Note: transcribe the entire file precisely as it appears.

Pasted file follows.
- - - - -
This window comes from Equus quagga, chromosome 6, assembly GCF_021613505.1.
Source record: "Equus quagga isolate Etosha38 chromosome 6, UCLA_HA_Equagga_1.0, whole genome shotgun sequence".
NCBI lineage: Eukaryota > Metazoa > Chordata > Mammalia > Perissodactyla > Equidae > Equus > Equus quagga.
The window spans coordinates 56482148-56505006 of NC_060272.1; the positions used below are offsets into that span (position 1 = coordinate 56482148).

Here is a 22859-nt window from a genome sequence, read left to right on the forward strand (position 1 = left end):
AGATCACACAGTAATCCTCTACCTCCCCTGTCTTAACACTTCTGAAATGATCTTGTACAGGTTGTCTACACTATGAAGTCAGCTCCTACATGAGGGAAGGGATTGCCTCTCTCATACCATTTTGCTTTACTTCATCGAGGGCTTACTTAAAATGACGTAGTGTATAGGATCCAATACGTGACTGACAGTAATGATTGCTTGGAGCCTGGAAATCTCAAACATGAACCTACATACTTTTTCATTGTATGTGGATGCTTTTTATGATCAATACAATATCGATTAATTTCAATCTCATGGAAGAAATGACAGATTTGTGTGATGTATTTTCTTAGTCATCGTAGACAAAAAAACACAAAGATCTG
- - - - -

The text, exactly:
This window comes from Equus quagga, chromosome 6, assembly GCF_021613505.1.
Source record: "Equus quagga isolate Etosha38 chromosome 6, UCLA_HA_Equagga_1.0, whole genome shotgun sequence".
NCBI lineage: Eukaryota > Metazoa > Chordata > Mammalia > Perissodactyla > Equidae > Equus > Equus quagga.
The window spans coordinates 56482148-56505006 of NC_060272.1; the positions used below are offsets into that span (position 1 = coordinate 56482148).

Here is a 22859-nt window from a genome sequence, read left to right on the forward strand (position 1 = left end):
AGATCACACAGTAATCCTCTACCTCCCCTGTCTTAACACTTCTGAAATGATCTTGTACAGGTTGTCTACACTATGAAGTCAGCTCCTACATGAGGGAAGGGATTGCCTCTCTCATACCATTTTGCTTTACTTCATCGAGGGCTTACTTAAAATGACGTAGTGTATAGGATCCAATACGTGACTGACAGTAATGATTGCTTGGAGCCTGGAAATCTCAAACATGAACCTACATACTTTTTCATTGTATGTGGATGCTTTTTATGATCAATACAATATCGATTAATTTCAATCTCATGGAAGAAATGACAGATTTGTGTGATGTATTTTCTTAGTCATCGTAGACAAAAAAACACAAAGATCTG